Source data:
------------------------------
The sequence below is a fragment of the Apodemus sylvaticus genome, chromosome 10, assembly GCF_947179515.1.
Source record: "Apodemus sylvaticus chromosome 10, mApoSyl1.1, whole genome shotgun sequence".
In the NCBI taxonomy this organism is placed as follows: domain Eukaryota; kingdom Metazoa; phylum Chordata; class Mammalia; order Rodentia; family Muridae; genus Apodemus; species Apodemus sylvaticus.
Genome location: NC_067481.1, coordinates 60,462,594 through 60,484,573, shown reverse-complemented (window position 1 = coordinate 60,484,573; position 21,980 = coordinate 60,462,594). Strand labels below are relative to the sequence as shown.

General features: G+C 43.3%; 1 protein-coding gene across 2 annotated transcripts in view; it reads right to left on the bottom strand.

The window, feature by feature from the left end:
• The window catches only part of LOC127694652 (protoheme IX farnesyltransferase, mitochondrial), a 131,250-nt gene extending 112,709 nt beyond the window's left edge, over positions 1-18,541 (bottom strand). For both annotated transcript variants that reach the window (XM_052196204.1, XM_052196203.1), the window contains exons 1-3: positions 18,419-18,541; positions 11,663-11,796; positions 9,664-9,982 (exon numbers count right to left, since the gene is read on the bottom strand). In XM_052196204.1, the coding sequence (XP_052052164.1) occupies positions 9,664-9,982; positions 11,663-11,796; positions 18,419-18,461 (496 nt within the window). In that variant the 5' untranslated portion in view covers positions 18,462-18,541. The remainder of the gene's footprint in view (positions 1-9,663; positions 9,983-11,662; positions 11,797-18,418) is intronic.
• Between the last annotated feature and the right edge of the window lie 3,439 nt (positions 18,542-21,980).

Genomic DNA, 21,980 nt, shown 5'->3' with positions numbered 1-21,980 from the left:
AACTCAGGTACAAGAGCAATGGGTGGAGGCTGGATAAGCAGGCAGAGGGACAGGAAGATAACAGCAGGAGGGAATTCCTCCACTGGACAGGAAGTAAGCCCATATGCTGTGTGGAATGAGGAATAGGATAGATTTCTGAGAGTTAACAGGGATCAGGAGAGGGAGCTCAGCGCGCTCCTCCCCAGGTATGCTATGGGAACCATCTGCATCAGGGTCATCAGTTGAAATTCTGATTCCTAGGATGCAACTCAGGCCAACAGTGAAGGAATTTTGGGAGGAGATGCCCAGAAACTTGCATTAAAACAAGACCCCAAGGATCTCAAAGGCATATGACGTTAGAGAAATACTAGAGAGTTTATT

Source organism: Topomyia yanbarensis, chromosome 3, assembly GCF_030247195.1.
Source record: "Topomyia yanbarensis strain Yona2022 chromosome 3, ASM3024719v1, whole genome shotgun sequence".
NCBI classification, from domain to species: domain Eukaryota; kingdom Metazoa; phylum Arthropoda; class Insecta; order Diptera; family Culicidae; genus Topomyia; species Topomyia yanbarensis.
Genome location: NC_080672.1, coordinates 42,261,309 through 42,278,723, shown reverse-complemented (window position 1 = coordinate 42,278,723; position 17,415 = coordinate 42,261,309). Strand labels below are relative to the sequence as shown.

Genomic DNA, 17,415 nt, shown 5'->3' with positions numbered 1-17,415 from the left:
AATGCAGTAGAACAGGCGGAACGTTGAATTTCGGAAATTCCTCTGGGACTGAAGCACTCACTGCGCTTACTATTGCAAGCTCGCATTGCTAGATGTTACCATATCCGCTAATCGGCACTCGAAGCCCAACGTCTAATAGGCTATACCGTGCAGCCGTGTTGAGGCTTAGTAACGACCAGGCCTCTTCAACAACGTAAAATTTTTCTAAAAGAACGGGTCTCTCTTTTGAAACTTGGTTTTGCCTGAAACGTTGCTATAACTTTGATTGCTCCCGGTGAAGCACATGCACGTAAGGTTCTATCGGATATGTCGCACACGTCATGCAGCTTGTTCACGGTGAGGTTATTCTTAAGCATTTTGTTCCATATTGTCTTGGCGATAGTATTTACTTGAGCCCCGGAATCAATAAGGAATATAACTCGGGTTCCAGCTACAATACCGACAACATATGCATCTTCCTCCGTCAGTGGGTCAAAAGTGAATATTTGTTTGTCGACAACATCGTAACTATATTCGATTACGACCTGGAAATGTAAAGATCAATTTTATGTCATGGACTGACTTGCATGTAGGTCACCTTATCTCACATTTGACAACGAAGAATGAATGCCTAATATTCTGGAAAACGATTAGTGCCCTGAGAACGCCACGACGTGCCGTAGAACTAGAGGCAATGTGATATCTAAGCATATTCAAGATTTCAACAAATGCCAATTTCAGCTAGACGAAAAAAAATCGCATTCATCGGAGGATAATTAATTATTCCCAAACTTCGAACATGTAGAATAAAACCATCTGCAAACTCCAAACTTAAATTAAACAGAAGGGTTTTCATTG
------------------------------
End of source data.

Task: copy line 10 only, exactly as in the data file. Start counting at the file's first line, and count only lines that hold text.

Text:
AACTCAGGTACAAGAGCAATGGGTGGAGGCTGGATAAGCAGGCAGAGGGACAGGAAGATAACAGCAGGAGGGAATTCCTCCACTGGACAGGAAGTAAGCCCATATGCTGTGTGGAATGAGGAATAGGATAGATTTCTGAGAGTTAACAGGGATCAGGAGAGGGAGCTCAGCGCGCTCCTCCCCAGGTATGCTATGGGAACCATCTGCATCAGGGTCATCAGTTGAAATTCTGATTCCTAGGATGCAACTCAGGCCAACAGTGAAGGAATTTTGGGAGGAGATGCCCAGAAACTTGCATTAAAACAAGACCCCAAGGATCTCAAAGGCATATGACGTTAGAGAAATACTAGAGAGTTTATT